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How do I find the answers to questions

Hi I want advice on moving a 5ft very old camellia, I can see lots of people asking similar questions but I can find the answers. How do I find them please? Thank you. 

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  • ObelixxObelixx Vendée, Western FrancePosts: 28,543
    You click on the question (thread title) and read the posts that follow the question.

    The best time to move a camellia ias before flowering starts and the second best time is just after flowering finishes.   Make sure you water it thoroughly the day before you plan to move it and again an hour before you move it.  This will help lift it with less root damage. 

    Dig it up with as much of the root ball as you can get out and re-plant immediately in a well prepared hole, making sure it's at the same depth as before and that you backfill with good soil improved with some garden compost or well-rotted manure.  Water it well and make sure it gets a good drink all thru the new growing season and into autumn.   This will help its roots get established again and also with flower bud formation that starts in late summer.

    If needed, you can also prune it after flowering finishes to improve its shape or reduce its size.   Have a read of this for info on camellia care - https://www.rhs.org.uk/plants/popular/camellia/growing-guide

    "We don't stop playing because we grow old; we grow old because we stop playing." - George Bernard Shaw
  • robairdmacraignilrobairdmacraignil CorkPosts: 667
    Not sure why you are unable to see answers to posts about moving plants as there have been a number of these I have seen with good answers provided. To summarise the way I would go about it. I would wait until we have a forecast of wet weather for a while as the main danger is that your plant might dry out due to root disturbance. It is better as well to make the move in winter when the days are shorter and the temperatures are colder as this also means there is less chance of the plant drying out. I would also avoid moving plants when they are actively flowering as there can be a rush by the plant to reproduce by forming seeds at the expense of the plant you are moving.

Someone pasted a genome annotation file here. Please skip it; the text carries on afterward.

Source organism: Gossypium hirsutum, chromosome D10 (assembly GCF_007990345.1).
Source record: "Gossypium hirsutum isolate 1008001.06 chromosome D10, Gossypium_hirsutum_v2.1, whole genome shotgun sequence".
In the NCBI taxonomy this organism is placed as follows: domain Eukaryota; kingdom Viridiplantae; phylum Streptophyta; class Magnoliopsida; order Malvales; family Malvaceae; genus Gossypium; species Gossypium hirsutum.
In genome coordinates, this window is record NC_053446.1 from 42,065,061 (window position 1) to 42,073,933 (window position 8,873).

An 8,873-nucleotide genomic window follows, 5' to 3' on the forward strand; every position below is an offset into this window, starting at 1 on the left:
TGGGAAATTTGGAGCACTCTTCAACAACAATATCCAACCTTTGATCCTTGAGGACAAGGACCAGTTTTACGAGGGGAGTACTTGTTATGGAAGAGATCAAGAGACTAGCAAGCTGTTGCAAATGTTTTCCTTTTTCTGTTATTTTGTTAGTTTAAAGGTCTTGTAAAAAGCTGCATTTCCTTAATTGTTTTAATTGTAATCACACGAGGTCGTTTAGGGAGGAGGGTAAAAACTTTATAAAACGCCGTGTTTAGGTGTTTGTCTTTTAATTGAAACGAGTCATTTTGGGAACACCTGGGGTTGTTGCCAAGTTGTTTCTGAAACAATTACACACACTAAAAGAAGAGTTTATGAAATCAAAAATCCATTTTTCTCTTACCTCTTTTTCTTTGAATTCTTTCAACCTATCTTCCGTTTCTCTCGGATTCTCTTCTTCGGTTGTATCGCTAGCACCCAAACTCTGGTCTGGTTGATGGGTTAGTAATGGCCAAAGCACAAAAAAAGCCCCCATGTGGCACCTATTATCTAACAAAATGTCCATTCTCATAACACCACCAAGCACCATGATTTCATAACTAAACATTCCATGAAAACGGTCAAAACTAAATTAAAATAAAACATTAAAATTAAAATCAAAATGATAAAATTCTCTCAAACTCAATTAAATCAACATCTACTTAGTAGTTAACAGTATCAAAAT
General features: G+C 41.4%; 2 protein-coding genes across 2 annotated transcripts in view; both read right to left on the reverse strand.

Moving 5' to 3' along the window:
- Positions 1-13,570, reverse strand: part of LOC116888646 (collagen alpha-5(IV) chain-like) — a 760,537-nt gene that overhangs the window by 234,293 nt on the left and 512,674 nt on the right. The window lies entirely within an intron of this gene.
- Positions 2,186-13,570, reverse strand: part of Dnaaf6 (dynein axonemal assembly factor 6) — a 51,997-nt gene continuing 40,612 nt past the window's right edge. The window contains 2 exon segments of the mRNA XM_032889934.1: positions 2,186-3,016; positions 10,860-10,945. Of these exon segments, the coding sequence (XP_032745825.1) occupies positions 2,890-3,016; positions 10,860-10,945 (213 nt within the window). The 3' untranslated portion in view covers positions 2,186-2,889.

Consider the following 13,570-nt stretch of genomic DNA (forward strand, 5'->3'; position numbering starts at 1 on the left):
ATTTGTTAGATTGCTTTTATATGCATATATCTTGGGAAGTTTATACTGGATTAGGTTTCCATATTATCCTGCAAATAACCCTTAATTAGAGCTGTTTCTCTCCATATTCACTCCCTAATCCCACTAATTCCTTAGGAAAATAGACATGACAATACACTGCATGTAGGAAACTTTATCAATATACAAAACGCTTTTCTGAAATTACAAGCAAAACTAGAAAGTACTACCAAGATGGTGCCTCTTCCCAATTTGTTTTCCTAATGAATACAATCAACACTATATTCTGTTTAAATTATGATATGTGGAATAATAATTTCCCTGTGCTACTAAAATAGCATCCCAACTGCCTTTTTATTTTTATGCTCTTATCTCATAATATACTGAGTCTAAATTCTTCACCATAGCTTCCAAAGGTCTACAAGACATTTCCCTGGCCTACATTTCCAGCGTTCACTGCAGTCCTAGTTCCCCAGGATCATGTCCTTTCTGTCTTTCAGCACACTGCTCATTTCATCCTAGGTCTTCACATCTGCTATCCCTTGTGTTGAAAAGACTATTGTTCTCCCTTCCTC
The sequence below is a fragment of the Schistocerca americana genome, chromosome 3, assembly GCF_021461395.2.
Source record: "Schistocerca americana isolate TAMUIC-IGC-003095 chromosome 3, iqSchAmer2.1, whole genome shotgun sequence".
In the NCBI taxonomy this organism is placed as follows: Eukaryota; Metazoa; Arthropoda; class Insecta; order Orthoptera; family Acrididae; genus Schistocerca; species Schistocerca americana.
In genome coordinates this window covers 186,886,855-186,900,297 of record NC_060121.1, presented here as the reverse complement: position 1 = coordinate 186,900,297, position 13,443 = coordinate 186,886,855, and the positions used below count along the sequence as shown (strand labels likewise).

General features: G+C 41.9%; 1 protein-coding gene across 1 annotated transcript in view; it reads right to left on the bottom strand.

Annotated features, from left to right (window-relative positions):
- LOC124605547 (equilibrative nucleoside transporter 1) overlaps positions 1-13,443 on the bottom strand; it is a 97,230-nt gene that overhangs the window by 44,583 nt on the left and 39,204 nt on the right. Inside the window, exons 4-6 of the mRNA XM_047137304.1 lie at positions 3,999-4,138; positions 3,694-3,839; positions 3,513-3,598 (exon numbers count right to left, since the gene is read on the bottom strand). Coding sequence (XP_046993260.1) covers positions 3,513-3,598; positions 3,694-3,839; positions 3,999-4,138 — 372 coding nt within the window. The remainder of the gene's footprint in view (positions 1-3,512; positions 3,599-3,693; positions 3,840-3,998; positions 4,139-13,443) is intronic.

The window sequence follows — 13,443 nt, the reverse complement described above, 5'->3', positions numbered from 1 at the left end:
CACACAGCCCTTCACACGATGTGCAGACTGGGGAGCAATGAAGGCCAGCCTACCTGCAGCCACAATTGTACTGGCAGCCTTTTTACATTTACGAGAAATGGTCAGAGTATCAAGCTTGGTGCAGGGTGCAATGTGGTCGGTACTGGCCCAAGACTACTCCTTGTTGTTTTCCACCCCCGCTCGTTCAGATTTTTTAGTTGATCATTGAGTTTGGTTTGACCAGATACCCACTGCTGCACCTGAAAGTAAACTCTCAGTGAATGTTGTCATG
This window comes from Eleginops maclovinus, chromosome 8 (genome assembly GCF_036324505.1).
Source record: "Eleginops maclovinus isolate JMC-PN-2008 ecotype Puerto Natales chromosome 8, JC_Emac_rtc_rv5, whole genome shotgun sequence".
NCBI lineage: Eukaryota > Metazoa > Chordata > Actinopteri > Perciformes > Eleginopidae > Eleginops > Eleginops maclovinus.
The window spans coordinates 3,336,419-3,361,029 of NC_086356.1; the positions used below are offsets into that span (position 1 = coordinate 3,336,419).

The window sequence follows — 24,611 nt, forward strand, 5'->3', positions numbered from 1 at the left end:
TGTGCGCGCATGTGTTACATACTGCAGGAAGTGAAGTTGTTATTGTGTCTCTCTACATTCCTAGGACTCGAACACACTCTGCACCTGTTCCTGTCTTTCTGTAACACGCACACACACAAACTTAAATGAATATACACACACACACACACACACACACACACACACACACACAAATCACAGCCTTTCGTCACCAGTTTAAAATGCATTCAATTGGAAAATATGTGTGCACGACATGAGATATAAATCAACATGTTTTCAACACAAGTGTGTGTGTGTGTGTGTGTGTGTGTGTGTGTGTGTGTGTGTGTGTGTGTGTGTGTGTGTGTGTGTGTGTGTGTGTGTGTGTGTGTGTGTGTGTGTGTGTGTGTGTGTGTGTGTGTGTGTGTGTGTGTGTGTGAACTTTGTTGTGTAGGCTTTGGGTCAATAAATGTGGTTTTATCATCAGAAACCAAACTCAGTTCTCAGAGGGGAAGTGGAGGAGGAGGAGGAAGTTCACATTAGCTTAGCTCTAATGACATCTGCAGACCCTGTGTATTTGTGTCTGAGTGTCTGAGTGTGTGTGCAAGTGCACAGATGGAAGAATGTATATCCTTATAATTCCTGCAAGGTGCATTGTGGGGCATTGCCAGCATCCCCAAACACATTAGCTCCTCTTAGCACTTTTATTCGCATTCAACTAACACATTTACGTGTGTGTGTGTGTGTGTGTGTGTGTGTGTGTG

In moving a larger plant that has settled in the same ground for some time some people would even go to the effort of root pruning before the move. This could mean digging down and cutting back the roots on one side of the plant in one year and cutting them back on the other side the following year. This would encourage the plant to make more roots closer to the main stem and then when you move it there is less shock in cutting off the large roots that it would have sent deep into the ground that would stretch too far to fit in the root ball that you move. When the plant is moved it is better to take as much root and soil as possible with it and sit it in a prepared planting hole the same size as the root ball you move.

    I'd back fill a bit of soil on top of the roots ball that is planted. Then give it a good watering to help it settle in and put a mulch around it. Make sure it is planted at about the same depth as it was previously and if it is somewhere exposed you could give it a steak to tie it to to provide some support while the roots are settling in again. My aunt swears by adding a bucket of hot water to the planting hole before planting in the new position and I guess this could warm it up a bit to encourage fresh root growth. Some would also recommend cutting back the top growth a bit to allow less work for the roots to maintain the plant growing but not really bothered with this myself and been fairly successful when I have had to move the odd plant.
  • Pete.8Pete.8 Billericay, EssexPosts: 9,850
    I recall Beechgrove covered moving mature shrubs a couple of years ago.
    I've managed to find the associated fact sheets-

    Part 1
    https://www.beechgrove.co.uk/module_uploads/2/Factsheet_2018_-_Prog_3_red.pdf
    The bit about moving shrubs is on page 7

    Part 2
    https://www.beechgrove.co.uk/module_uploads/2/Factsheet_2018_-_Prog_21-compressed.pdf
    Also on P. 7
    Knowledge is knowing that a tomato is a fruit.
    Wisdom is not putting it in a fruit salad.
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